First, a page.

The dark, damp nature of the typical evaporator coil is conducive to the growth of bacteria, fungi and mold. During periods when the cooling system is not operating, the warm air provides an additional stimulus for growth. Because these contaminants thrive in these conditions, they will multiply and spread throughout the evaporator coil, causing degradation in capacity, efficiency, and air flow. Therefore, the preferred location for UV lights is at the coil and drain pan. Evaporator coils containing fungi and mold could cause a musty smell throughout the building, while bacteria growth commonly results in the “dirty socks” smell.
It is recommended that UV lights are always “on,” and not cycled with the fan or the HVAC system. The most opportune time for growth of fungi and mold is when the air is still.
In applications with deep coils already exhibiting biological growth, the addition of UV lights will be effective. By first killing the organisms on the outside of the coil, they are removed by condensation, allowing the UV light to penetrate even further into the structure of the coil, continuing to clean it deeper and deeper.
Using UV light at the evaporator coil and drain pan should be made with consideration to the effects of UV light on certain man-made materials, such as plastics used in wiring insulation. Some manufacturers use UV-resistant materials. Although UV resistant materials may exhibit some fading or chalking, the properties of the material remain sound. If non-UV resistant materials are used and exposed to the light, they should be shielded using foil tape, sheet metal, or conduit. Although filters are usually not in a location where they are exposed to UV light when the bulbs are positioned at the evaporator coil, non-fiberglass media filters would be damaged by UV light.
When the UV lights are placed in the return air duct, the germicidal effectiveness is limited. Efficacy of UV lights for a specific biological contaminant is a function of lamp output, intensity (based on distance) and the UV “dosage” required to kill that organism. In a “fly by” application (where the UV light is placed in the return air duct) and the offending organisms are travelling at several hundred feet per minute, the required exposure time for germicidal effectiveness may be too long to achieve the desired kill rate. Another disadvantage of positioning the UV light in the return air duct would be the exposure of the filter to UV light, possibly causing the filter material to prematurely degrade.
Typical Maintenance Considerations
UV bulbs are generally maintenance-free, although periodic replacement is required. Over time, bulbs will lose intensity, resulting in a lower germicidal capability. Many UV bulb manufacturers recommend annual replacement. Refer to the manufacturer’s replacement guideline.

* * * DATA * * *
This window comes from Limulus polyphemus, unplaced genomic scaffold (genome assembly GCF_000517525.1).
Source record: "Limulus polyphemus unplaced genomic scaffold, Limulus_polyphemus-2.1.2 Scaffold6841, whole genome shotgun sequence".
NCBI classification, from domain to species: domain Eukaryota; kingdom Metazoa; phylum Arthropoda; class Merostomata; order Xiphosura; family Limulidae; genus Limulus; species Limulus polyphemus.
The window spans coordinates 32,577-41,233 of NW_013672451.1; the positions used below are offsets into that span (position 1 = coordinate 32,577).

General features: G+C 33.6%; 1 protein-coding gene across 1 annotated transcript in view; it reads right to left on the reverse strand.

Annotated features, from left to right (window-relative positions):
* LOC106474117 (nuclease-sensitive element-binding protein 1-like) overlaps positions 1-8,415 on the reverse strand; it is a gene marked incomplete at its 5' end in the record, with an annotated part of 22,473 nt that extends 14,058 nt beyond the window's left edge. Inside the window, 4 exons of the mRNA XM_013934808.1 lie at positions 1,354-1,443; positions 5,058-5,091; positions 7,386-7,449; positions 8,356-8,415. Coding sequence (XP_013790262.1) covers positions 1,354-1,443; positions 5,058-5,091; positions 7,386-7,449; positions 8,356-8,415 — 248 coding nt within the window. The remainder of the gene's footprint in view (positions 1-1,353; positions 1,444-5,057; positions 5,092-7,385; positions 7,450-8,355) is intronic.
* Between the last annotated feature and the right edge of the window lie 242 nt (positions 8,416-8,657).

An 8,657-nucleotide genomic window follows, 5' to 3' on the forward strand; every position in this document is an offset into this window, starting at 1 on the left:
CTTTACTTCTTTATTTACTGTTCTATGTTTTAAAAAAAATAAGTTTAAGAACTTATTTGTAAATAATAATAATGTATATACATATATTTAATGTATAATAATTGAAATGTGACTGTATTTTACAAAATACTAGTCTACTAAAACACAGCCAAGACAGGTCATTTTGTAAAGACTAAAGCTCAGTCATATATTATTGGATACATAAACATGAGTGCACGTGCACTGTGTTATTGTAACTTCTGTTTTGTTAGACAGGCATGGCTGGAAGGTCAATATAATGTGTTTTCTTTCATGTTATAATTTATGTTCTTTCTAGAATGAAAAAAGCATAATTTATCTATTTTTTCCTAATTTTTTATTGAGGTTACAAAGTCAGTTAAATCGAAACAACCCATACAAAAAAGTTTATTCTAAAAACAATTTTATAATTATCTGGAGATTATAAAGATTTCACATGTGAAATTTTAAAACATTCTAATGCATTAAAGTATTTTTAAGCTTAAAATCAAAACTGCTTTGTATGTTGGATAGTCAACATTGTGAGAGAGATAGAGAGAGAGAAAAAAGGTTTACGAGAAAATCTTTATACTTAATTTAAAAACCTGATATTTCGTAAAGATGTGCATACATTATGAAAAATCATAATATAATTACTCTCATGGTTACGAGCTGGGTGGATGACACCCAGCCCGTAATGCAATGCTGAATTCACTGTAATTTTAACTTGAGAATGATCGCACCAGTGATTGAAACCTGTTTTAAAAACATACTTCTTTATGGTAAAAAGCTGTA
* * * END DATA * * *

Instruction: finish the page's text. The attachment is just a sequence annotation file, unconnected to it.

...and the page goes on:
During service of the unit, or replacement of the bulbs, the power must be disconnected. Exposure to UV light can cause serious temporary eye and skin irritation. Never expose unprotected eyes or skin to the UV light. Bulbs should not be handled while “on” or recently turned off, as they are hot and can cause burns. Allow sufficient time for the bulb to cool before handling or performing service in the unit near the bulbs.
When replacing bulbs, use gloves to avoid transferring oils from fingers, which can result in etching of the glass in the lamp, weakening the structure. Rubbing alcohol and a clean cloth can be used to clean the bulb if necessary, only after the bulb has been turned off and thoroughly cooled.
In applications where the UV light accessory is placed in the return air duct upstream of the filter, dust may accumulate on the bulb. If so, the bulb can be cleaned using rubbing alcohol and a clean cloth as described above.
UV bulbs contain a small amount of mercury. If a lamp breaks during installation or replacement, the area should be cleaned thoroughly, and proper disposal procedures should be used. Undamaged lamps, when taken out of service, should be recycled like normal fluorescent bulbs.
Many furnaces, fan coils, rooftop units, and commercial air handlers are designed with an internal slot or rack for the system’s filter. Residential high efficiency filters are often designed and installed as an external accessory to the furnace or fan coil. Specific installation instructions for various filter systems, whether internal or external to the unit, are provided by the HVAC unit’s manufacturer; however the following guidelines should be considered:
- Higher efficiency is achievable by sealing the filter housing and filter fit within the housing.
- The face area of the filter should be at a right angle to the airflow. Dead air spaces should be avoided. Air should be distributed evenly over the entire face of the filter. If necessary, use turning vanes, baffles, or air blenders.